If someone has lost a cat or dog, there’s a good chance they’ll dot local streetlights with “missing” posters featuring a photo of their beloved pet and a phone number.
It has become common to find street lamps and other items with laminated posters or A4 sheets tucked into a plastic envelope and tied with string.
Often times they are intended for lost pets, but companies also use them to advertise events or services.
But while that could mean that little Felix or Rover has returned to your family, or that you get a few more customers, it can also prove to be costly.
In fact, you could be fined Â£ 75 for posting a ‘lost’ poster.
Swansea Councilthe website says: âOn-the-fly display usually refers to advertisements for events or businesses that have been placed on garbage cans, street lights, buildings, etc. without the owner’s permission. They can include posters, flyers, stickers and banners.
“When the posting has taken place on private property, it is the owner’s responsibility to erase the incriminated elements and, if necessary, to prove the guilt of the offender.
“If an aerial display has taken place in a council building or room, we will try to erase the offending material.”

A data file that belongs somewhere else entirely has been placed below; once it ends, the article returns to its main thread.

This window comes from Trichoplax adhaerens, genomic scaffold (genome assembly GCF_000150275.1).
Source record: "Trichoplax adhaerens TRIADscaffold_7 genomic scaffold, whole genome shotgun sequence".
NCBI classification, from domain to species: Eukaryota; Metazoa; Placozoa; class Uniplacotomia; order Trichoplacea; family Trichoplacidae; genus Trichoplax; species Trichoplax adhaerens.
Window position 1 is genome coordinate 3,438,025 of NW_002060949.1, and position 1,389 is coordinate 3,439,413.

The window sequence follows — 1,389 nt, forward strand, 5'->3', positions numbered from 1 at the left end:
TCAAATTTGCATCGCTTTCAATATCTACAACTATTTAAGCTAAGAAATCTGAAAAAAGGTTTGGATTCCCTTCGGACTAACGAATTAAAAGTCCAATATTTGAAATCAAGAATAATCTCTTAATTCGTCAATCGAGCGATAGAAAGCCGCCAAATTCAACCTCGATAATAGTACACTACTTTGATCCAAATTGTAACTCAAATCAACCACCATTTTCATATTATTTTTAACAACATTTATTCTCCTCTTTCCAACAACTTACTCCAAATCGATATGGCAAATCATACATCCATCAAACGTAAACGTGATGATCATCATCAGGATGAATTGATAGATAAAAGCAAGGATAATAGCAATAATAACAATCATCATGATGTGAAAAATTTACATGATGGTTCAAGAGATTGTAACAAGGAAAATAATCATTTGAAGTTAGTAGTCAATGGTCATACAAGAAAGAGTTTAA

The council said it would attempt to contact the person before removing the posters, adding that under current laws people could risk receiving a fixed penalty notice of Â£ 75 for posting the posters.
Swansea University student Greta Vaiciunaite was surprised to find out about the rules this week after her 12-year-old cat, Louie, went missing.
The 20-year-old had put up numerous posters around Uplands and Brynmill after her cat went missing on February 19, but on Wednesday morning she received a phone call from a member of the public saying that council employees removed his posters.
The phone call was followed by a call from one of the council employees themselves, she said.
Ms Vaiciunaite said veterinarians and other organizations advised them to put up posters.
“I got really upset because after all these hours putting up the posters, they were getting ripped off for no reason,” the psychology student continued.
âThey said if more posters were posted they would report me and I could be fined Â£ 75.
“I was really upset.”
Ms Vaiciunaite, originally from Cardiff, said she didn’t like the fact that her posters were compared to those of club promoters as there was no financial gain behind them.
âWe’re not getting paid for it – we’re just trying to get our pet back,â she said. “It is not fair.
“There shouldn’t be a problem with a cat poster.”
A spokesperson for the Swansea Council said: âOur efforts to maintain clean neighborhoods and keep the city free of litter include combating the illegal display of flies and removing graffiti.
“Our experience with on-the-fly posting is that large volumes of event and business advertising posters can be put up and left, either to be torn down or to fall to the ground, adding to the problems. of existing waste.
“To help resolve this issue, our agents will remove any posted posters without permission and we will attempt to contact the person listed on the posters to inform them of our actions. In general, the public understands this issue and is happy to work with them. . us to keep Swansea clean and tidy. ”